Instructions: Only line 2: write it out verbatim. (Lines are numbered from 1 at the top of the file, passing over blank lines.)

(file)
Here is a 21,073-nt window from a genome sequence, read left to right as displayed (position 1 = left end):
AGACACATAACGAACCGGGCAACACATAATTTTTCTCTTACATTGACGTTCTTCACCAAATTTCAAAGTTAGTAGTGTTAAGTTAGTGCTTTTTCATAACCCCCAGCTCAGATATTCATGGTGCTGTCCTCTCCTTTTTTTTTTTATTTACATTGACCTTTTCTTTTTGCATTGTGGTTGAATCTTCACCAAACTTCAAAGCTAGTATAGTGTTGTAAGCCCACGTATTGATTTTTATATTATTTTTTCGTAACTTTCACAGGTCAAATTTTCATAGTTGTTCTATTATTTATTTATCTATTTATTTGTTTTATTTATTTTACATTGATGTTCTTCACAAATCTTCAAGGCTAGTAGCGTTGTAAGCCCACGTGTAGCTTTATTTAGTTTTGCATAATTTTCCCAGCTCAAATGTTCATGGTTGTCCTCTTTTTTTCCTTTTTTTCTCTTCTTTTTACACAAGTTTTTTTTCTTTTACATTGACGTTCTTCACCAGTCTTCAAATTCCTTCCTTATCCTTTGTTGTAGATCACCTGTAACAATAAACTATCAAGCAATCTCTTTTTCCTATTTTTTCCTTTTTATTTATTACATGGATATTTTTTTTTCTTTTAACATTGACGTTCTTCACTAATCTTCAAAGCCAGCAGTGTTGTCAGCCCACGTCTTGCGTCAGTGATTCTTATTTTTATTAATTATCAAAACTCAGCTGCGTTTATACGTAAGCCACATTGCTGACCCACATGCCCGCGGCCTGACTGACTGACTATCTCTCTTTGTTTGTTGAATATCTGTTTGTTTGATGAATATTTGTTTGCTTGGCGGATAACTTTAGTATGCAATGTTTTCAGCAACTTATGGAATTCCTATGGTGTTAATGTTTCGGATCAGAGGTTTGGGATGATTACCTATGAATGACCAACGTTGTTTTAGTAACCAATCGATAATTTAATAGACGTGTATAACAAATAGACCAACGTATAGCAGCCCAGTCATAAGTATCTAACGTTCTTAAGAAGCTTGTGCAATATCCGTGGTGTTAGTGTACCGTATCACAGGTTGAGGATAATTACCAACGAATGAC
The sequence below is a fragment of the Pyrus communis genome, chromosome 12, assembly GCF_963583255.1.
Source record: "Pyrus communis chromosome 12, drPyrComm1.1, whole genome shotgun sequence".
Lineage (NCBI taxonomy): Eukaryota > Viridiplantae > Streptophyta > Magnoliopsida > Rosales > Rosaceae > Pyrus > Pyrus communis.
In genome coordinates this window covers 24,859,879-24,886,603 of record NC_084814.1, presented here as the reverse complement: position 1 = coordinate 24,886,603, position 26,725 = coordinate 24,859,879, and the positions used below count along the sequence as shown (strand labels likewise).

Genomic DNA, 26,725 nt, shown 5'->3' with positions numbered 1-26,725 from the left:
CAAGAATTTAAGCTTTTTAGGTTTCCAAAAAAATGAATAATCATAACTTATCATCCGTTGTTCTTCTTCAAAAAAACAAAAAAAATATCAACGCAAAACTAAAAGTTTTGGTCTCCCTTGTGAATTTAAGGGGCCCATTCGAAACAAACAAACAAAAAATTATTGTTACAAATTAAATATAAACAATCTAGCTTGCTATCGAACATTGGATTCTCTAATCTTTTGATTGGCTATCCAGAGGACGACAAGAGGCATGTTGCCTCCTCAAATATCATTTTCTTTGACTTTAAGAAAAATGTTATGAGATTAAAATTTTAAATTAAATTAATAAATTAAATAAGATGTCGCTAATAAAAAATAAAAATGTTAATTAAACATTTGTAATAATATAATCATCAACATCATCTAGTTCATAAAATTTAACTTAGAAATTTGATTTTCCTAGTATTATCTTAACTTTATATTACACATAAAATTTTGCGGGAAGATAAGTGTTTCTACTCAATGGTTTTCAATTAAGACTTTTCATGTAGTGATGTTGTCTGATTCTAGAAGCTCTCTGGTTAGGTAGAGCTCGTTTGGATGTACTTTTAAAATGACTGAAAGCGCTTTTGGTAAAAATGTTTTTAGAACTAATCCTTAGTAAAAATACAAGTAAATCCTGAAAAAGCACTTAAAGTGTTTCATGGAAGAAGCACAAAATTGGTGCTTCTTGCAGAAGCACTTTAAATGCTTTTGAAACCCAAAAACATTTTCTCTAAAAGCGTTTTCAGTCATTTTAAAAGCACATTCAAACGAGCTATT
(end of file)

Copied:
AGACACATAACGAACCGGGCAACACATAATTTTTCTCTTACATTGACGTTCTTCACCAAATTTCAAAGTTAGTAGTGTTAAGTTAGTGCTTTTTCATAACCCCCAGCTCAGATATTCATGGTGCTGTCCTCTCCTTTTTTTTTTTATTTACATTGACCTTTTCTTTTTGCATTGTGGTTGAATCTTCACCAAACTTCAAAGCTAGTATAGTGTTGTAAGCCCACGTATTGATTTTTATATTATTTTTTCGTAACTTTCACAGGTCAAATTTTCATAGTTGTTCTATTATTTATTTATCTATTTATTTGTTTTATTTATTTTACATTGATGTTCTTCACAAATCTTCAAGGCTAGTAGCGTTGTAAGCCCACGTGTAGCTTTATTTAGTTTTGCATAATTTTCCCAGCTCAAATGTTCATGGTTGTCCTCTTTTTTTCCTTTTTTTCTCTTCTTTTTACACAAGTTTTTTTTCTTTTACATTGACGTTCTTCACCAGTCTTCAAATTCCTTCCTTATCCTTTGTTGTAGATCACCTGTAACAATAAACTATCAAGCAATCTCTTTTTCCTATTTTTTCCTTTTTATTTATTACATGGATATTTTTTTTTCTTTTAACATTGACGTTCTTCACTAATCTTCAAAGCCAGCAGTGTTGTCAGCCCACGTCTTGCGTCAGTGATTCTTATTTTTATTAATTATCAAAACTCAGCTGCGTTTATACGTAAGCCACATTGCTGACCCACATGCCCGCGGCCTGACTGACTGACTATCTCTCTTTGTTTGTTGAATATCTGTTTGTTTGATGAATATTTGTTTGCTTGGCGGATAACTTTAGTATGCAATGTTTTCAGCAACTTATGGAATTCCTATGGTGTTAATGTTTCGGATCAGAGGTTTGGGATGATTACCTATGAATGACCAACGTTGTTTTAGTAACCAATCGATAATTTAATAGACGTGTATAACAAATAGACCAACGTATAGCAGCCCAGTCATAAGTATCTAACGTTCTTAAGAAGCTTGTGCAATATCCGTGGTGTTAGTGTACCGTATCACAGGTTGAGGATAATTACCAACGAATGAC